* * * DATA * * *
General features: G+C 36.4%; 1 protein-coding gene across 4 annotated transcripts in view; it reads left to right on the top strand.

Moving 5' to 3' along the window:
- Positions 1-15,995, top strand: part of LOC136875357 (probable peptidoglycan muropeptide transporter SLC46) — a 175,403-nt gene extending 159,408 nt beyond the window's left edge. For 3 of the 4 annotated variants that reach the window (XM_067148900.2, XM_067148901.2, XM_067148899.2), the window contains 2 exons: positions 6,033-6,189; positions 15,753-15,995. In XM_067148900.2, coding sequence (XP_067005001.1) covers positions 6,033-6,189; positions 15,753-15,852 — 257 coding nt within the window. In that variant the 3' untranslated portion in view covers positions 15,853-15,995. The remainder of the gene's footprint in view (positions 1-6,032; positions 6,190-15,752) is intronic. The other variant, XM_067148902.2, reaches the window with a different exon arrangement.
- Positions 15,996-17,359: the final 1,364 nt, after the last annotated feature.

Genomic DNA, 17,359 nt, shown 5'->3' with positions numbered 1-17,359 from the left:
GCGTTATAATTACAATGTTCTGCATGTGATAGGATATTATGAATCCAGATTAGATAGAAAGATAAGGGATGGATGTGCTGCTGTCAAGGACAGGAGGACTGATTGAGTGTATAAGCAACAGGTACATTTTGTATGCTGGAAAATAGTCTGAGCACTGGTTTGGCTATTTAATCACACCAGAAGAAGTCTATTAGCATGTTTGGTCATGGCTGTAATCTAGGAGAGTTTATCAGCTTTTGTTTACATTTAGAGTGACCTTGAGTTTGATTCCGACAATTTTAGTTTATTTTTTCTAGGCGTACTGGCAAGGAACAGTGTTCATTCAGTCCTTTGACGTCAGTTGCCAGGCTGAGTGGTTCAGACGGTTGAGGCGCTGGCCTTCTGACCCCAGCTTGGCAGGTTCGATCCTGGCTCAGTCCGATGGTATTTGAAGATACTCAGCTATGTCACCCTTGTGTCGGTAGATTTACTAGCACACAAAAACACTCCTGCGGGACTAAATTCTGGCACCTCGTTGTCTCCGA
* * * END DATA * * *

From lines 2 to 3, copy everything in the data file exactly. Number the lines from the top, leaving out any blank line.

Moving 5' to 3' along the window:
- Positions 1-15,995, top strand: part of LOC136875357 (probable peptidoglycan muropeptide transporter SLC46) — a 175,403-nt gene extending 159,408 nt beyond the window's left edge. For 3 of the 4 annotated variants that reach the window (XM_067148900.2, XM_067148901.2, XM_067148899.2), the window contains 2 exons: positions 6,033-6,189; positions 15,753-15,995. In XM_067148900.2, coding sequence (XP_067005001.1) covers positions 6,033-6,189; positions 15,753-15,852 — 257 coding nt within the window. In that variant the 3' untranslated portion in view covers positions 15,853-15,995. The remainder of the gene's footprint in view (positions 1-6,032; positions 6,190-15,752) is intronic. The other variant, XM_067148902.2, reaches the window with a different exon arrangement.